‘Their voice’: New forum of slain surveillance soldiers’ families demands Oct. 7 probe

Group joins calls to form state commission of inquiry, says resignations ‘will not absolve’ those who failed to prevent massacre of female troops at Nahal Oz base

Illustrative: An Israeli soldier operates surveillance cameras in an undated photo. (Israel Defense Forces)
Illustrative: An Israeli soldier operates surveillance cameras in an undated photo. (Israel Defense Forces)

Families of IDF surveillance soldiers killed on the Nahal Oz military base during the October 7 Hamas assault on Israel announced on Wednesday the establishment of a forum to expose the military failures that led to their children’s deaths.

In a statement to the press, the forum, which has named itself “Their Voice – The Surveillance Soldier Families Forum,” pledged to fight for the establishment of a state commission of inquiry into the failures that led to the largest terror attack in Israel’s history.

The attack saw thousands of Hamas-led terrorists storm southern Israel, killing nearly 1,200 people and taking over 250 hostages.

The forum said it is demanding “that the neglect at the Nahal Oz outpost, which led to [the surveillance soldiers’] deaths, be specifically investigated by the commission of inquiry that will be established,” and warned that the families “will not agree for resignations to absolve those responsible.”

Sixty-six soldiers were killed in the Nahal Oz base, near the Gaza Strip’s northern border with Israel, of whom 15 were female surveillance soldiers. A further seven surveillance soldiers were taken hostage, one of whom, Cpl. Ori Megidish, was rescued in the early days of the war and has since returned to active service, Another, Cpl. Noa Marciano, was pronounced dead in November.

The Hostage and Missing Families Forum in May published Hamas footage of the abduction of the five surveillance soldiers still being held hostage: Karina Ariev, Agam Berger, Naama Levy, Daniella Gilboa and Liri Albag. The group said the video was a “damning testament to the nation’s failure to bring home the hostages.”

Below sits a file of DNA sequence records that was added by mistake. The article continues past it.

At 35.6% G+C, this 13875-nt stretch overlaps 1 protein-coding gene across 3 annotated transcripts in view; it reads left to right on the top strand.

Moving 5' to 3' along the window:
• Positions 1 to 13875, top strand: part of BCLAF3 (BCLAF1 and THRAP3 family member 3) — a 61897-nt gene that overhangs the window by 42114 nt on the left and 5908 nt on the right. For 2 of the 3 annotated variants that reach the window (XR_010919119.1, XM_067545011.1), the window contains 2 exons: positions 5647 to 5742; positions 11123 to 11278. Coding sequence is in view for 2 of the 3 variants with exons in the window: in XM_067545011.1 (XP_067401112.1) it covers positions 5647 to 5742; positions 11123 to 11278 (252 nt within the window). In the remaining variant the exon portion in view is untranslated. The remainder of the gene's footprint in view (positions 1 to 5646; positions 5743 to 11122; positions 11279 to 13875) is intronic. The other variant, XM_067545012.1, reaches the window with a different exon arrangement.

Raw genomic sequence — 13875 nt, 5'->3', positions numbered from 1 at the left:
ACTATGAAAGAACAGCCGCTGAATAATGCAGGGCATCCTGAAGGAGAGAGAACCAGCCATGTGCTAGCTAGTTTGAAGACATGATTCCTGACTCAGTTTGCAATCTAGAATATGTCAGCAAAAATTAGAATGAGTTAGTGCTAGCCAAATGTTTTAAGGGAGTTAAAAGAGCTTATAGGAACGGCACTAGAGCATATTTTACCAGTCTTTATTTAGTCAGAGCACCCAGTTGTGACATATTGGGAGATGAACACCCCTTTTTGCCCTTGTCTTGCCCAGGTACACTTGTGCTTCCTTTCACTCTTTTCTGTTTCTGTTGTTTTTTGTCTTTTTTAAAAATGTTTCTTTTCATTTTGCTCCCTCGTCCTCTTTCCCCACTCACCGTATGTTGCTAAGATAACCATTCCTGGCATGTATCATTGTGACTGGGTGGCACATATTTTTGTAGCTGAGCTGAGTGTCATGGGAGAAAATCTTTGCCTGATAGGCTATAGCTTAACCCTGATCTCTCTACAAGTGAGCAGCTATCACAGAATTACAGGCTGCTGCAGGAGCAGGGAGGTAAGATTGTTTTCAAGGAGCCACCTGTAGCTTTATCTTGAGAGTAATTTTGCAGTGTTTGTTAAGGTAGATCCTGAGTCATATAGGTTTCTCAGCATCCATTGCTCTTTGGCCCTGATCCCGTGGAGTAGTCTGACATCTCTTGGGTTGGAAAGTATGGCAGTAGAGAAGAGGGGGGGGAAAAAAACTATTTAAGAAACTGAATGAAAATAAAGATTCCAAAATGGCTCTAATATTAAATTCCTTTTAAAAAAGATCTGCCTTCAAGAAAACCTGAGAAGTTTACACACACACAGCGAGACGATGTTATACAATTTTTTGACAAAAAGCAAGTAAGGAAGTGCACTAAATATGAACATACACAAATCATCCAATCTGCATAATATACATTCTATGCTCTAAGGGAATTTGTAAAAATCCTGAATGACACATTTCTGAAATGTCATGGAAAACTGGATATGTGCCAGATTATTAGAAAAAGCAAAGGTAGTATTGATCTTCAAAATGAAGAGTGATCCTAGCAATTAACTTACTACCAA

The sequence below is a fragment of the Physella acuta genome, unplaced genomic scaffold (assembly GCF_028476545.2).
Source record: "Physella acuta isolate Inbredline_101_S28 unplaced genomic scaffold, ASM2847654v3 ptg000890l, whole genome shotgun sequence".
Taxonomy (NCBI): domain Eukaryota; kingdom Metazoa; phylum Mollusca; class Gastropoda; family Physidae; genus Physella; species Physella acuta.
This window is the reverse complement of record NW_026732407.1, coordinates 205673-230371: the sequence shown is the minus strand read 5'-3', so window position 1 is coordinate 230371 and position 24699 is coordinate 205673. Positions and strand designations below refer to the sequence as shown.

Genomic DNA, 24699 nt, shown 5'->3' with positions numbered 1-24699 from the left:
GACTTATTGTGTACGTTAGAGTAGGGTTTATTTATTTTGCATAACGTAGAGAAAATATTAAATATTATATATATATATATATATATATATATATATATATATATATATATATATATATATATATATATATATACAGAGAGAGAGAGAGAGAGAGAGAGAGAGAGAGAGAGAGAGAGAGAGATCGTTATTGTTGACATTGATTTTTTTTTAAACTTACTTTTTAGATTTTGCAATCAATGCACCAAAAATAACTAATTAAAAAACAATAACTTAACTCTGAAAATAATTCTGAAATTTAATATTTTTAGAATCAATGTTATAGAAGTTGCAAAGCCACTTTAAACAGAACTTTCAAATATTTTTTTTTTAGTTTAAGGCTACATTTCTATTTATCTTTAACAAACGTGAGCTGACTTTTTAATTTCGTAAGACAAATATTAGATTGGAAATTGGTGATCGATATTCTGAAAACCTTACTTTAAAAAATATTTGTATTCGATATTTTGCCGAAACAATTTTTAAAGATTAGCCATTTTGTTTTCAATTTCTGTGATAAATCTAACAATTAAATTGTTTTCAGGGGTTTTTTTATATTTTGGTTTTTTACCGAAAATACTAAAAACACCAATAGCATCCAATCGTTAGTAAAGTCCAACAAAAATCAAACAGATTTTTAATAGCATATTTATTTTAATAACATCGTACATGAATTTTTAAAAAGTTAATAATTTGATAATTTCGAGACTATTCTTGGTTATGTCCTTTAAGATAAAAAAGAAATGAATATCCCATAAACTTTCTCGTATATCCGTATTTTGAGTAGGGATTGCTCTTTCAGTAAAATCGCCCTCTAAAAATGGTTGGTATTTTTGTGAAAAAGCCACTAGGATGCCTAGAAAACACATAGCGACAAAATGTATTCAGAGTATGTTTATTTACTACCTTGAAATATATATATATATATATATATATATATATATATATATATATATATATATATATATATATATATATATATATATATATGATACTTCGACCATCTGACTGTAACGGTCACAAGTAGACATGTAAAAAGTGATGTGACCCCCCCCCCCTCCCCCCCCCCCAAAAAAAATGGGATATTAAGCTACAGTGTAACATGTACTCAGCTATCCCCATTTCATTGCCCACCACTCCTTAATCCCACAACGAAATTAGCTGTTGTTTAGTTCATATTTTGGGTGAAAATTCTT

The government has so far resisted the establishment of a state commission of inquiry into the failures of October 7, saying a serious investigation should wait until after the war.

A still from footage showing the capture and abduction of Liri Albag, Karina Ariev, Agam Berger, Daniela Gilboa and Naama Levy at the Nahal Oz base on October 7, 2023. (The Hostages Families Forum)

The IDF has, however, begun its own internal probes into its failures.

The army’s treatment of surveillance soldiers, the vast majority of whom are women, has been heavily criticized since the war began.

In November, a month after Hamas’s shock assault, the Haaretz daily published a report based on interviews with several surveillance soldiers, who said their male superiors repeatedly dismissed warnings that the terror group was preparing a large-scale attack.

The army has also been accused of failing to provide for the surveillance soldiers’ security. On Monday, Hebrew media reported that parents of surveillance soldiers now serving near the Lebanese border had threatened to petition the High Court to demand that the troops be moved to a safer location.

Since October 7, the army has seen mass refusals to serve among young Israelis drafted as surveillance soldiers. In the latest draft, in April, 126 of 326 draftees slated to become surveillance soldiers refused to serve in the position, according to the Ynet news site.

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